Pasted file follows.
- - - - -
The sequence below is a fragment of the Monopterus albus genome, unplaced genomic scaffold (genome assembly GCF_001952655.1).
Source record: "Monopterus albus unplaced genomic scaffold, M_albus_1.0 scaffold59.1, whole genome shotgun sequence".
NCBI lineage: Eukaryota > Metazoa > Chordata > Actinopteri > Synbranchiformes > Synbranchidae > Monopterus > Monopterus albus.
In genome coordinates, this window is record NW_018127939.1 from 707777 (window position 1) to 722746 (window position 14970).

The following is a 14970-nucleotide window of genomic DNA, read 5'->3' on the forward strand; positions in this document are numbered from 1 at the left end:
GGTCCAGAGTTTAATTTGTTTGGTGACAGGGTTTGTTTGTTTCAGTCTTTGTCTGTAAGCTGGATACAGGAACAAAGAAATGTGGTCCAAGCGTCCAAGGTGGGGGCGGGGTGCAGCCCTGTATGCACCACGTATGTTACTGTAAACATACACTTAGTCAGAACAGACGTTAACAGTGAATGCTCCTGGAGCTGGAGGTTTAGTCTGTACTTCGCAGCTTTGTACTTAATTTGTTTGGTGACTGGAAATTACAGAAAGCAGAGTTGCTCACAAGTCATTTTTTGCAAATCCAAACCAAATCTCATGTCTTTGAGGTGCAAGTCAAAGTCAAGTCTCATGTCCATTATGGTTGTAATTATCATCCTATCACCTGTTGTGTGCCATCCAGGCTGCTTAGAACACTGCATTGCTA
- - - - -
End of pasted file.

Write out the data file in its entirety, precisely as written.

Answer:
The sequence below is a fragment of the Monopterus albus genome, unplaced genomic scaffold (genome assembly GCF_001952655.1).
Source record: "Monopterus albus unplaced genomic scaffold, M_albus_1.0 scaffold59.1, whole genome shotgun sequence".
NCBI lineage: Eukaryota > Metazoa > Chordata > Actinopteri > Synbranchiformes > Synbranchidae > Monopterus > Monopterus albus.
In genome coordinates, this window is record NW_018127939.1 from 707777 (window position 1) to 722746 (window position 14970).

The following is a 14970-nucleotide window of genomic DNA, read 5'->3' on the forward strand; positions in this document are numbered from 1 at the left end:
GGTCCAGAGTTTAATTTGTTTGGTGACAGGGTTTGTTTGTTTCAGTCTTTGTCTGTAAGCTGGATACAGGAACAAAGAAATGTGGTCCAAGCGTCCAAGGTGGGGGCGGGGTGCAGCCCTGTATGCACCACGTATGTTACTGTAAACATACACTTAGTCAGAACAGACGTTAACAGTGAATGCTCCTGGAGCTGGAGGTTTAGTCTGTACTTCGCAGCTTTGTACTTAATTTGTTTGGTGACTGGAAATTACAGAAAGCAGAGTTGCTCACAAGTCATTTTTTGCAAATCCAAACCAAATCTCATGTCTTTGAGGTGCAAGTCAAAGTCAAGTCTCATGTCCATTATGGTTGTAATTATCATCCTATCACCTGTTGTGTGCCATCCAGGCTGCTTAGAACACTGCATTGCTA